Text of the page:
Guided by a surviving surveyor, they reached the Cimarron on April 2, 1873. (Mrs. Lois Hinsey researched and found that the four surveyors were killed in Perkins, Oklahoma. This is ten miles south of Stillwater on Highway 177.) The bodies of the missing men were found stripped of all their clothing and possessions and lying within a small space of ground. Three were untouched by wild animals, and were unscalped, but the bodies were decomposing to the point that they were identified and buried where they lay. The fourth body, of Edgar N. Deming, had been scalped and then ravaged by wild animals so only the bones remained. One theory was that the other men drank and smoked and the animals would not touch them. Edgar Deming was the son of A.N.Deming of Arkansas City. (A. M. Deming became the manager of The Lagonda Hotel in Winfield in 1875.) His remains were returned and buried in Riverview cemetery on April 7th. He was 19 years and four months old at the time of his death. He was the Captain of the party and it is suspected that is the reason that he alone was scalped. Forty years after the massacre,a compass carried by Deming and the transit used by the surveyors was found half buried in a sand hill not far form the scene of the slaying.These are now on display at an Oklahoma City museum.

The Archives department of the Kansas State Historical Society has a fine map of the location, (about three miles south of the Comanche county line, in Woods County,Oklahoma) drawn by other surveyors who found the bodies and who also described the event. (footnote l)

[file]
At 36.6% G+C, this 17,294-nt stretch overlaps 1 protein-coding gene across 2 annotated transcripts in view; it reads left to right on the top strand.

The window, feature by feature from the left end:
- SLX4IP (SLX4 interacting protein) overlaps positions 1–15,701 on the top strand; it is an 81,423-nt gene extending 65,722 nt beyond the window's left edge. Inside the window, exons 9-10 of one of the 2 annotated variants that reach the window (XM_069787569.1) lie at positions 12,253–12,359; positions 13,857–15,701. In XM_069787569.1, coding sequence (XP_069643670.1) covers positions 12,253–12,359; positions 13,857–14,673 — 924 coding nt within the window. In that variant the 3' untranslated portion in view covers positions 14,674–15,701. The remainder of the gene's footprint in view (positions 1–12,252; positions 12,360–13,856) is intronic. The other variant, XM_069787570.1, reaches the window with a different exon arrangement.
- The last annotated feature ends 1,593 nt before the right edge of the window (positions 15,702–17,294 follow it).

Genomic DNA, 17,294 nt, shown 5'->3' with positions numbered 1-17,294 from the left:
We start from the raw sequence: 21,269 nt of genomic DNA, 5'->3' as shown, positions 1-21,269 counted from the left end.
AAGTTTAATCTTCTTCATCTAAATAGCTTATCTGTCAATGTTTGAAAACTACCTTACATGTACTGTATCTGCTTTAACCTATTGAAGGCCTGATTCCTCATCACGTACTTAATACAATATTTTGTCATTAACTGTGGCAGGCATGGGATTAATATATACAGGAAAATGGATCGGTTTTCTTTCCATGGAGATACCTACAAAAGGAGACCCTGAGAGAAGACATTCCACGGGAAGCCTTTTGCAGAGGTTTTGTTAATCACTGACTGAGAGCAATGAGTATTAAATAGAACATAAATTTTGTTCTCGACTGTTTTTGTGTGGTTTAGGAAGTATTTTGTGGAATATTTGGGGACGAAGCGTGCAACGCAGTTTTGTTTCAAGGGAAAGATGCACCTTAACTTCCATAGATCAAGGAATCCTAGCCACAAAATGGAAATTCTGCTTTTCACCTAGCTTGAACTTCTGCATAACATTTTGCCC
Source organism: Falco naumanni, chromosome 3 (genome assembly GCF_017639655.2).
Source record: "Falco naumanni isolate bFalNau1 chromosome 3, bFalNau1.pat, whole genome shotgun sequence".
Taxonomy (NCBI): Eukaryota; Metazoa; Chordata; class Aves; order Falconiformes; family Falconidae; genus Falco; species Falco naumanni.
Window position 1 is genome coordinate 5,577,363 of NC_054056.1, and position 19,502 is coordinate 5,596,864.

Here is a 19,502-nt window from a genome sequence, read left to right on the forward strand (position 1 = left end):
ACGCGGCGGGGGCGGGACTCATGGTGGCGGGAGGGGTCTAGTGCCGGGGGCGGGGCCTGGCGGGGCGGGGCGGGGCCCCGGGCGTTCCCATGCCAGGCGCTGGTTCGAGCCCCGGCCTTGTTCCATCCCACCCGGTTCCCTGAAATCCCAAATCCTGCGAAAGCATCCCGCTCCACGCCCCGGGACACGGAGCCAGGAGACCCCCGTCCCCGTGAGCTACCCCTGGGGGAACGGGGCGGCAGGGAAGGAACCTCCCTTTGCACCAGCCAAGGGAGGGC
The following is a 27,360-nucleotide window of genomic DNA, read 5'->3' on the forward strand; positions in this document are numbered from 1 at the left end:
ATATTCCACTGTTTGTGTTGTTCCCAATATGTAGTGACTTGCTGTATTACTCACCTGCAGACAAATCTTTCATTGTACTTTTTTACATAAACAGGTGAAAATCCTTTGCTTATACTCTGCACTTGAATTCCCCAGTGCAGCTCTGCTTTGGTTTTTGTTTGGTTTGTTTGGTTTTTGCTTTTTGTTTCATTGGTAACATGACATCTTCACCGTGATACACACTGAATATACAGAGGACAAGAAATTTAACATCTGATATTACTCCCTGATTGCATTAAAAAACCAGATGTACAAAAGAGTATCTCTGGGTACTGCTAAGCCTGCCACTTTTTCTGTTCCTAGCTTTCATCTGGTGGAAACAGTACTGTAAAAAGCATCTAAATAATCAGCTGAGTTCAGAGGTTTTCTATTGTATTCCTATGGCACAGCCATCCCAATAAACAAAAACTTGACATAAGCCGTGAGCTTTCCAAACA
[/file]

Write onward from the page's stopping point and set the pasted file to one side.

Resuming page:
There is also a letter from C. M. Scott, special scout for Gov. St-John in 1879, in which he reported finding a marked tree over the graves of these men.

In 1923 Thomas and Will Baird tried to find this tree but it was gone.

Another surveyor, Robert Martin, (no relation to Frank Martin) was killed near Cottonwood Grove,Indian territory about March 10, 1873. A monument in memory of the six massacred surveyors was erected November, 1873, over the grave of Edgar Deming by the United States Surveying Corps. It is inscribed"Erected to the memory of deceased com-rades of the United States Surveying Corps. Beloved in life, lamented in death." This monument is east of the Civil War monument in Riverview cemetery in Arkansas City.

The United States Surveying Corps passed on to lands unsurveyed, but no other organization ever left a more complete, permanently marked and recorded attestation of its work.